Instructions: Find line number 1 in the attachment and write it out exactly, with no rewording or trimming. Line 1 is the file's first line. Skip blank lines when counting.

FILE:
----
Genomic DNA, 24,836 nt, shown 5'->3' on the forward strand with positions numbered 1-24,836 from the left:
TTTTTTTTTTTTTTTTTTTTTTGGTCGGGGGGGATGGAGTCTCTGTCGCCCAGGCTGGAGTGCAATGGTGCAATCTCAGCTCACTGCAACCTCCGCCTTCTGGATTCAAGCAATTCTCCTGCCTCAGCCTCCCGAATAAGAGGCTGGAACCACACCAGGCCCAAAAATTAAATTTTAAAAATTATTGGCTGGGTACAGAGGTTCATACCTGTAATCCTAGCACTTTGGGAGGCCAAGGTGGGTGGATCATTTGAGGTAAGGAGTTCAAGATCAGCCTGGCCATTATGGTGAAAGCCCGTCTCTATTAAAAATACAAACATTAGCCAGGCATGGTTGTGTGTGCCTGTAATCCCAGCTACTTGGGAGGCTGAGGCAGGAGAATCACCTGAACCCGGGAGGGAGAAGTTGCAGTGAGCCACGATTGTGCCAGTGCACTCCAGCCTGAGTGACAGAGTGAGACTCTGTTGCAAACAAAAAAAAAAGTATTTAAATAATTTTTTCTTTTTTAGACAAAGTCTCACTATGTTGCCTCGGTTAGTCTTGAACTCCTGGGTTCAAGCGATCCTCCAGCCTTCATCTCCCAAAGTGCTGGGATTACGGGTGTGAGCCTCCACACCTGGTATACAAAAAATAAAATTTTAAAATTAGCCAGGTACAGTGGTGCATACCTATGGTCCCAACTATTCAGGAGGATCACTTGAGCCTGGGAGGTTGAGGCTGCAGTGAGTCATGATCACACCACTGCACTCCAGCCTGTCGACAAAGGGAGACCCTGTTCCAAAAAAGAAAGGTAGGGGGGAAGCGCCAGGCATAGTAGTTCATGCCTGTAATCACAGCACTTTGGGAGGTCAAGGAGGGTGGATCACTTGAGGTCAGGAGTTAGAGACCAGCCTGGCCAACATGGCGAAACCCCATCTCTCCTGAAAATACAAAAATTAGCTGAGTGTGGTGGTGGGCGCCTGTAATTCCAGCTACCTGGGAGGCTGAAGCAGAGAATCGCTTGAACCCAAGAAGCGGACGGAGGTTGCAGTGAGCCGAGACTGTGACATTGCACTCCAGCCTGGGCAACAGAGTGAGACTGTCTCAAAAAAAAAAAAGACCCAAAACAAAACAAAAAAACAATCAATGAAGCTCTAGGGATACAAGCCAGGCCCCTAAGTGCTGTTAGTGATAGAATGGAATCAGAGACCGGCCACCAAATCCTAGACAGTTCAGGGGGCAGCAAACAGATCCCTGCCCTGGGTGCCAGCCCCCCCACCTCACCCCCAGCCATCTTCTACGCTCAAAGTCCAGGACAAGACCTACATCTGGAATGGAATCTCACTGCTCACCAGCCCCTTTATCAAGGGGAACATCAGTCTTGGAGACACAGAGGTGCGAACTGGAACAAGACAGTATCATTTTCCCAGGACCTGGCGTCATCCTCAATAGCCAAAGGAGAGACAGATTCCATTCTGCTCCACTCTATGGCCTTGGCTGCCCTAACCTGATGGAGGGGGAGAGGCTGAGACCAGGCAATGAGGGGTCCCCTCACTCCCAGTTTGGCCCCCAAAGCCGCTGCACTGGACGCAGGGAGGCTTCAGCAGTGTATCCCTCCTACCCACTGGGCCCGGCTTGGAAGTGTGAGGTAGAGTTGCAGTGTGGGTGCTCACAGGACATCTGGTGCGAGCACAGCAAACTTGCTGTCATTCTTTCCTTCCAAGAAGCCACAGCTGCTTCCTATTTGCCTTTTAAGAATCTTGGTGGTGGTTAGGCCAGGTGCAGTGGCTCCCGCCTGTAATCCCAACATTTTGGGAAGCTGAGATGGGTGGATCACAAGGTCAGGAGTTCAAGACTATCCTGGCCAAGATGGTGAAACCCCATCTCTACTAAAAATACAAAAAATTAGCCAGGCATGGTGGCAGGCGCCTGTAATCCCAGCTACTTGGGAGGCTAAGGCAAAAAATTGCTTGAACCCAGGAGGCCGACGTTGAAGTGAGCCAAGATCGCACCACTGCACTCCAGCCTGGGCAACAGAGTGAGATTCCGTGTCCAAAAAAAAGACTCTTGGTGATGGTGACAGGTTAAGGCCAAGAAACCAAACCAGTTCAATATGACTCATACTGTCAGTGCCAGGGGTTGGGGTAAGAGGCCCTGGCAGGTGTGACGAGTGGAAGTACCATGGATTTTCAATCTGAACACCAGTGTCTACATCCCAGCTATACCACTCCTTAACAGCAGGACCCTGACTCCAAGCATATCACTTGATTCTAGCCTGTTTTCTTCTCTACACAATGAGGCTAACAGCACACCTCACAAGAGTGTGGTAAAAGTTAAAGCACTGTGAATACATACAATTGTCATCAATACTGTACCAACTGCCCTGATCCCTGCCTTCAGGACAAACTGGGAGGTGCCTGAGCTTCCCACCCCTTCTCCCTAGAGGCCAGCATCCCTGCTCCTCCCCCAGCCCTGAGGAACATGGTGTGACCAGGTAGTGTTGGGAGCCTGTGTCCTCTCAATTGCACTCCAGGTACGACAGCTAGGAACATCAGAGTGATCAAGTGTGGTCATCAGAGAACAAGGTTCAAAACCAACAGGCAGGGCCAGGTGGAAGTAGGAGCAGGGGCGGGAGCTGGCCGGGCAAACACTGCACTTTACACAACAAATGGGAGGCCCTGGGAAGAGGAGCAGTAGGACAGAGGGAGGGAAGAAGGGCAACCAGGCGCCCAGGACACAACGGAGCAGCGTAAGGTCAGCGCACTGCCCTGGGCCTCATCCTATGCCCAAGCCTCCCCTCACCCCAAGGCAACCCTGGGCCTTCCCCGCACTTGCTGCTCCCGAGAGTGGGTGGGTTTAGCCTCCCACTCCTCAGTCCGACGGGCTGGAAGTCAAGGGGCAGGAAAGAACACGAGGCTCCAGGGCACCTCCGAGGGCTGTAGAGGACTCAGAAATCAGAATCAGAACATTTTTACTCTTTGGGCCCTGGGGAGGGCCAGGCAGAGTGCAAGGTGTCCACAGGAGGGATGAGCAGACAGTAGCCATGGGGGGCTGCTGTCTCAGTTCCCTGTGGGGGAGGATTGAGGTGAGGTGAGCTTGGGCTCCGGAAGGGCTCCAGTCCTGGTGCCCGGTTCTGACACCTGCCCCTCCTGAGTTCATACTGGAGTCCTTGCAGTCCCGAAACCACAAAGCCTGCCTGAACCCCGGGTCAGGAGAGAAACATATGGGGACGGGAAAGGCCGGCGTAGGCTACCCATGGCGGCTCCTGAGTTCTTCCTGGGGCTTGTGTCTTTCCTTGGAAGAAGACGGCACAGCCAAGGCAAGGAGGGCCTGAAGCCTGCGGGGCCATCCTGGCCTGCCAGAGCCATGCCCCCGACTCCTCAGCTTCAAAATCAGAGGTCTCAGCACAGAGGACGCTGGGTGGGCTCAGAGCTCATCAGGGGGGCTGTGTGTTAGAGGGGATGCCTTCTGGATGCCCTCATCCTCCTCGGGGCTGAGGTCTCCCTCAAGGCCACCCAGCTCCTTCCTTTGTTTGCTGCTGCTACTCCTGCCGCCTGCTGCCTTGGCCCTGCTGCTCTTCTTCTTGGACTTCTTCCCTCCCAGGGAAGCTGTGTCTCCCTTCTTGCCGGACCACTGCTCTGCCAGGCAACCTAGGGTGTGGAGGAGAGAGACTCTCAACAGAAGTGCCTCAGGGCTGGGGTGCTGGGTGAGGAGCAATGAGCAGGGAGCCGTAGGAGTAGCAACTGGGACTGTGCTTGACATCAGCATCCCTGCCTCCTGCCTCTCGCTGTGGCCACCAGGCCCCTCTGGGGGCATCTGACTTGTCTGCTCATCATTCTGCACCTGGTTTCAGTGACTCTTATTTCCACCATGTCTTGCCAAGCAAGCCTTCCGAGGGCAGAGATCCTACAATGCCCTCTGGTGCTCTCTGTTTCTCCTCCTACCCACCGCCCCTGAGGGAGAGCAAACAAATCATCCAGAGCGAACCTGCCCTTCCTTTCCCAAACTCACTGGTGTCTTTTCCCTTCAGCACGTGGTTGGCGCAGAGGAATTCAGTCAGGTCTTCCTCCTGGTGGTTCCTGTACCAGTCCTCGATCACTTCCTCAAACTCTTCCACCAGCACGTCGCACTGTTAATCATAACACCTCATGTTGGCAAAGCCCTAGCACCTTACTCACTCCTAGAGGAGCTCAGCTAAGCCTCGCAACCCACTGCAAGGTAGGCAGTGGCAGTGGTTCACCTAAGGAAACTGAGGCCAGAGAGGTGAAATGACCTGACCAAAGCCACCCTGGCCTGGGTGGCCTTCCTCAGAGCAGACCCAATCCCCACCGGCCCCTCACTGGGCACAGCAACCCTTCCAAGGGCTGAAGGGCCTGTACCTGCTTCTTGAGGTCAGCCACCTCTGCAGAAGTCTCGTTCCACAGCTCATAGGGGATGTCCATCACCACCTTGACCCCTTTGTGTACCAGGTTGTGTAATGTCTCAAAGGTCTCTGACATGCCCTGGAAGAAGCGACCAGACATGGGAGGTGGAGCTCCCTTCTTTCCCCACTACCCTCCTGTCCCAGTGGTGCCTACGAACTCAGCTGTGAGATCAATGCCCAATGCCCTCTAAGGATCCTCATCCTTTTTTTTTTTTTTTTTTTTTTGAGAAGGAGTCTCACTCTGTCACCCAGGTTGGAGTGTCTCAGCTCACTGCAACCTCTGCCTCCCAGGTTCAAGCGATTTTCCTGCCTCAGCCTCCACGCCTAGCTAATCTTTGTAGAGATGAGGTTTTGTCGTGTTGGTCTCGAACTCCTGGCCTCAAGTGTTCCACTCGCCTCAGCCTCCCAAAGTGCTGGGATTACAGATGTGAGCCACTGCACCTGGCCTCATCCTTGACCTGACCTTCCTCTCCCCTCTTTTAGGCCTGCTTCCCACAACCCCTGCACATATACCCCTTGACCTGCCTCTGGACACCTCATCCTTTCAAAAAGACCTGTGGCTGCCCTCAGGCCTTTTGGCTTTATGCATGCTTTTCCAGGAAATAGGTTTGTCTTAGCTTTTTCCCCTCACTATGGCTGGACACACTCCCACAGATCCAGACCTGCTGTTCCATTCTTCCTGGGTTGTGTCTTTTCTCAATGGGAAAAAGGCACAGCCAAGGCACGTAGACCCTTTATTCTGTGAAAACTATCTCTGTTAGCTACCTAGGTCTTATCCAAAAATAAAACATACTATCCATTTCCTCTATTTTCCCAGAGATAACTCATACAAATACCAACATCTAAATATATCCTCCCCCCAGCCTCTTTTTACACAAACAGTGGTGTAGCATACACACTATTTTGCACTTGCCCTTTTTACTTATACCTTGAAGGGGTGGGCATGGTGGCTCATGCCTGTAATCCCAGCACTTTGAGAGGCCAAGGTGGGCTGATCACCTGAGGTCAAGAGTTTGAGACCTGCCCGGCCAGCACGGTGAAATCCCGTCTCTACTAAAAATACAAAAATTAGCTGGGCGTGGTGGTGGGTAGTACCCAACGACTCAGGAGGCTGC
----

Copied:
Genomic DNA, 24,836 nt, shown 5'->3' on the forward strand with positions numbered 1-24,836 from the left: